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A two-foot high Qianlong Period gilt bronze censer sold for US$1,386,000. Photo: Courtesy Bonhams & Butterfields

SAN FRANCISCO, CA.- An anonymous Asian art collector paid more than $1.38-million on Tuesday for a two-foot high Qianlong Period gilt bronze censer – sold during the $4.7-million Asian Art auction held at Bonhams & Butterfields in San Francisco.

The 250-year old censer was described by the auctioneers as “fine and rare;” its bell-form bowl is decorated overall with rows of bronze lotus petals above a base of three gilt bronze elephant heads. Bidding opened at $40,000 with private collectors and Asian art dealers pushing the value far beyond the million-dollar mark, ultimately the censer hammered at $1.2-million, the final sale price: $1,386,000. The censer came from the private collection of Corinthian Studios in Washington State and its owners the late Bob Kongsli and Vern Halcomb.

Another top work of Asian art sold Tuesday was last seen at auction in San Francisco in November of 2002. An 18th/19th century rhinoceros horn raft cup brought $56,000 at Bonhams in 2002 - it sold Tuesday for $182,000. Just over ten-inches long, the cup is carved as a log boat, the well-hollowed out vessel fashioned with bird-form awnings sheltering a wizened immortal, Zhang Qian, piloting his deep brown-toned raft. It was sold in Bonhams and Butterfields, Fine Asian Works of Art 5 November 2002, Lot 5376 et come by repute, from ex collection Dimitri Emannuel Gran, Shanghai, New York and San Francisco.

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A Rare Rhinoceros Horn Raft Cup, 18th-19th Century, 10 1/2 inches (26.8 cm) long,  sold for  $182,000. Photo: Courtesy Bonhams & Butterfields.

The strength of the Chinese art market was dynamically apparent in all areas of collecting in today’s auction,” explained Bonhams’ VP and Asian art department director Dessa Goddard late Tuesday evening. “Fresh objects of Chinese taste are an irresistible magnet, drawing our international buyers to flock to bid at auction”.

Competitive bidding pushed values of additional lots above their estimates. Another Qianlong Period lot, a fine greenish white jade plaque carved with a continuous elaborate landscape on the front and back, brought $79,300. A large huanghuali clothing rack, 18th century, featured carved dragon heads and excited multiple international telephone bidders, selling for $134,000. The very next lot offered during the 370-lot auction was a huanghuali and mixed wood altar table, late Qing/Republic Period, which sold after highly competitive bids for $230,000. Within the sale’s porcelains, a massive 19th century blue and white porcelain jardinière painted with depictions of lion dogs riding waves around its exterior walls brought $103,700.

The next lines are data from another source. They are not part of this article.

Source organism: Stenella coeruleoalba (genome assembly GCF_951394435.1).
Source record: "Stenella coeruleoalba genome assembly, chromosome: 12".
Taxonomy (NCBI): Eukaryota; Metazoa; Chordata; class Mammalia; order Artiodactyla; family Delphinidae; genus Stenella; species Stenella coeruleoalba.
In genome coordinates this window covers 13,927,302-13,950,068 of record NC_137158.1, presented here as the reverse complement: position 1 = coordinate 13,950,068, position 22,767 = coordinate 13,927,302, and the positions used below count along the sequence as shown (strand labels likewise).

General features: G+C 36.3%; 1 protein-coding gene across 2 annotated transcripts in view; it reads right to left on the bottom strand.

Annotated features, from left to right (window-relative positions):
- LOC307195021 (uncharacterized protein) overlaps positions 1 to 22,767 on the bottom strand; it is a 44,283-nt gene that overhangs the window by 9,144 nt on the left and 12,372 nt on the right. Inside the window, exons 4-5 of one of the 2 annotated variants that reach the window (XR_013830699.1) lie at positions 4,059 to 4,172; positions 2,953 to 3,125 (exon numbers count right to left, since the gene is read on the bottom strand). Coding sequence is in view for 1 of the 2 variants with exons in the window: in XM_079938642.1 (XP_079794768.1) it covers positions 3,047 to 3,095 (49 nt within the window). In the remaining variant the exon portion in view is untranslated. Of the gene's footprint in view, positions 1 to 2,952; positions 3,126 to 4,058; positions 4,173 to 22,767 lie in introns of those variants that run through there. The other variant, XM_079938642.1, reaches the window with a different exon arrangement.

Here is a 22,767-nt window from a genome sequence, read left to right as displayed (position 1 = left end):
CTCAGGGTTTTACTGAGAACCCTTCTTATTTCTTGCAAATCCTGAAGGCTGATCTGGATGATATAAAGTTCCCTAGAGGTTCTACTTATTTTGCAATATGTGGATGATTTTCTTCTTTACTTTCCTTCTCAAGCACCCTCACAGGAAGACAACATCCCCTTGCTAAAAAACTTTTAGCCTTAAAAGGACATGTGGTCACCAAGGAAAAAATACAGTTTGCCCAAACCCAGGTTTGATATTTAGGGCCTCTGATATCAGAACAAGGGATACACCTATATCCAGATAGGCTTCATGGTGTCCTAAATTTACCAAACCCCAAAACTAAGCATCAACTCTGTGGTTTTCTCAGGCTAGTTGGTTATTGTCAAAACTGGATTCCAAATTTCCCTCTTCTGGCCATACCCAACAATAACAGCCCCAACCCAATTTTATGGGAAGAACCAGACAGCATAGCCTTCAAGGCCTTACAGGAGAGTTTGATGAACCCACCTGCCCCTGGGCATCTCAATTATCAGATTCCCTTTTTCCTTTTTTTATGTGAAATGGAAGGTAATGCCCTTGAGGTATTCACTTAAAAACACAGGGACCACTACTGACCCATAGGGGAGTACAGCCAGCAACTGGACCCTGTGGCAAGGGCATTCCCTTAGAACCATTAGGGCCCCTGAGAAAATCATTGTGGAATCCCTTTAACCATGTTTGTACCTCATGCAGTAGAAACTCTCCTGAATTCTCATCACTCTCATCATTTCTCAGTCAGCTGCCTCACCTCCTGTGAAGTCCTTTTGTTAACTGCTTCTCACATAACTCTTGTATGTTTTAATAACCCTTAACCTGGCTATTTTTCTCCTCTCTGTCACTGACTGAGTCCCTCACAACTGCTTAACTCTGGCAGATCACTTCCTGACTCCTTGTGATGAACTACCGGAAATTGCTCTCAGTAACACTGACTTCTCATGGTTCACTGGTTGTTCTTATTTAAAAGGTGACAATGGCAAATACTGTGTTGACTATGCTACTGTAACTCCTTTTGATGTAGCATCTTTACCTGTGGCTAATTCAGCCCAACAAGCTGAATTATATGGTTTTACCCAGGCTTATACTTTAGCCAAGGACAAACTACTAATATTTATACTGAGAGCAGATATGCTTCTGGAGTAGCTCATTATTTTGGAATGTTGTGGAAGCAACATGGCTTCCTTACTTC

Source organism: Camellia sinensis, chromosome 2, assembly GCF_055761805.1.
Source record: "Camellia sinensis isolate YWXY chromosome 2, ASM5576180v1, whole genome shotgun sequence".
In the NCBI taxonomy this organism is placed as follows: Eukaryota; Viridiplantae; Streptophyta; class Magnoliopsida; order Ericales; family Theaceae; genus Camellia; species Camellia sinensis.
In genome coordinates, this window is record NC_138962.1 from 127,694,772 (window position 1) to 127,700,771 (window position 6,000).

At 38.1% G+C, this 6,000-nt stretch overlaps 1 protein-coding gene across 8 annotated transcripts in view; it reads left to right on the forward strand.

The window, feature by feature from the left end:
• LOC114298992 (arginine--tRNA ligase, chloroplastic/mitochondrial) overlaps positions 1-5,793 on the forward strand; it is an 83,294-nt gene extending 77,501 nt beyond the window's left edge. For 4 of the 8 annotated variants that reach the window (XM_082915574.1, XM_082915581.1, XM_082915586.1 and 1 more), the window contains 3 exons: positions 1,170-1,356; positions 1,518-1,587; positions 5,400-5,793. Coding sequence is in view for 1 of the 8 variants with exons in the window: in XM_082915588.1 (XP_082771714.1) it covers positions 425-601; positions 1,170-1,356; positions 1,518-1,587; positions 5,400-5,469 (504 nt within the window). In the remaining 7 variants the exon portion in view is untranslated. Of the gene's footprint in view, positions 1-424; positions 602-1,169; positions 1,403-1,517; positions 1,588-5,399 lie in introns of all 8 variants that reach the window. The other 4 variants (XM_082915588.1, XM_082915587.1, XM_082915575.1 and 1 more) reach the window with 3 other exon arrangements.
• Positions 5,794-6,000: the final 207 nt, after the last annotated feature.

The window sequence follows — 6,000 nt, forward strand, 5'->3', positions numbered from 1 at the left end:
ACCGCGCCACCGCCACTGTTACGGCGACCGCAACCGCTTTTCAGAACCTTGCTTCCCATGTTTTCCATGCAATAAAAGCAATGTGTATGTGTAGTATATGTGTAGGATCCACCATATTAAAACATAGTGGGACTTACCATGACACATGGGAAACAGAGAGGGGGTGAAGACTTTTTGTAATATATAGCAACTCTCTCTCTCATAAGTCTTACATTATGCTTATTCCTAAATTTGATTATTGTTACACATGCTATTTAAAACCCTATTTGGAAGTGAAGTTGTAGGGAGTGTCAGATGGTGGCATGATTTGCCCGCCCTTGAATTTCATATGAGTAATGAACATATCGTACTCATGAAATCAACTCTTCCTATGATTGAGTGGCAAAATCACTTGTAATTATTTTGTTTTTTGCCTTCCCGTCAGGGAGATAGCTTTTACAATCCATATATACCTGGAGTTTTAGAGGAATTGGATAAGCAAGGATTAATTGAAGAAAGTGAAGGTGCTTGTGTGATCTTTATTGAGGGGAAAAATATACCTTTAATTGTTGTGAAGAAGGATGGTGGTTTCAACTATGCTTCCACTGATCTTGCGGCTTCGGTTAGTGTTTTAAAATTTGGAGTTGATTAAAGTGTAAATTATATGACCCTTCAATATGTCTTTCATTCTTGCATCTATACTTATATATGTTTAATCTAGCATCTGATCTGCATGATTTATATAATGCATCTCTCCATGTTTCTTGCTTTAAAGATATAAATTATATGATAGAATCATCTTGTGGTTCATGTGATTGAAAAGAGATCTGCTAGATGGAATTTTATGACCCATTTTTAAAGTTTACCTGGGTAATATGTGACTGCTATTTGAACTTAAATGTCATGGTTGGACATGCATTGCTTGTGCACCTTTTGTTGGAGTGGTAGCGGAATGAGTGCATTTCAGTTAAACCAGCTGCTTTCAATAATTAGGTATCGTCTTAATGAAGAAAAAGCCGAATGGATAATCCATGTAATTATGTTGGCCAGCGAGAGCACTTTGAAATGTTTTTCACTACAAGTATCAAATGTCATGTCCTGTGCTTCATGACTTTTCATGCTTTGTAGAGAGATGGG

The auction comprised bronze work, ceramics and pottery, paintings, screens, snuff bottles, textiles, furniture and decorations stemming from private collections, estates and institutions.

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A fine pale greenish white jade plaque. Qianlong Period sold for $79,300. Photo: Courtesy Bonhams & Butterfields.

The thick rectangular surface elegantly carved with a continuous landscape on the front and back, showing a scholar standing in a grotto holding a peach branch with an attendant presenting an offering to him, the figures surrounded by towering pines, rocky promontories and supporting a small pavilion by a cascading waterfall, the scene reversed by two cranes standing beneath a grove of pines growing near steep cliffs finely carved in multiple layers into the pale greenish white stone which bears small patches of brown flecks, carved wood stand; 9 3/4 x 5 5/8in (24.8 x 14.3cm)

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A large huanghuali clothing rack, Yijia, 18th Century, sold for $134,000. Photo: Courtesy Bonhams & Butterfields.

The square beaded posts joined to a horizontal toprail with dragon-headed terminals supported by elaborate corner spandrels over a large openwork panel of geometric medallions with dragon centers over a plain beaded rail and shoe feet incorporating chi dragons. 70 1/2 x 76 1/2 x 22 3/4in 179.2 x 194.4 x 57.8cm)

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A huanghuali and mixed wood altar table. Late Qing/Republic Period. Sold for $230,000. Photo: Courtesy Bonhams & Butterfields.

The rectangular two-board top with up-turned ends and thumb-print edge butted to a shaped apron and ruyi-headed spandrels, supported by splayed legs housing an openwork ruyi-headed panel. 33 1/2 x 72 3/4 x 18 1/2in (85 x 184.8 x 46.9cm)